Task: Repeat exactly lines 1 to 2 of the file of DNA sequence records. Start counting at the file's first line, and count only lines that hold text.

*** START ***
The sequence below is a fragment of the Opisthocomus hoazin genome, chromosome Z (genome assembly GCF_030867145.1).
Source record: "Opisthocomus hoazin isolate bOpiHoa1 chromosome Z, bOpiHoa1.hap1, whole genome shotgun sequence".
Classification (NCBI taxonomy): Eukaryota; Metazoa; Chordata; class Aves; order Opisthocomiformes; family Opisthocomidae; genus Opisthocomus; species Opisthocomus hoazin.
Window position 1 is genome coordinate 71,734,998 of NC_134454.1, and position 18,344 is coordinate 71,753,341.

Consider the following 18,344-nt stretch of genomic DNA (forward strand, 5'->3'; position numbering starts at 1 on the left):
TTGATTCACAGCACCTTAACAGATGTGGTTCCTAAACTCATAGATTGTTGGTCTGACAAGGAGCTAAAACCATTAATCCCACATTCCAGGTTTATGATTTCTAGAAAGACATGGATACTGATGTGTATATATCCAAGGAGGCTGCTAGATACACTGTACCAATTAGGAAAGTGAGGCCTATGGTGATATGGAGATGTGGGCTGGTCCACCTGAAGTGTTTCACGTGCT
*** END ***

The sequence below is a fragment of the Opisthocomus hoazin genome, chromosome Z (genome assembly GCF_030867145.1).
Source record: "Opisthocomus hoazin isolate bOpiHoa1 chromosome Z, bOpiHoa1.hap1, whole genome shotgun sequence".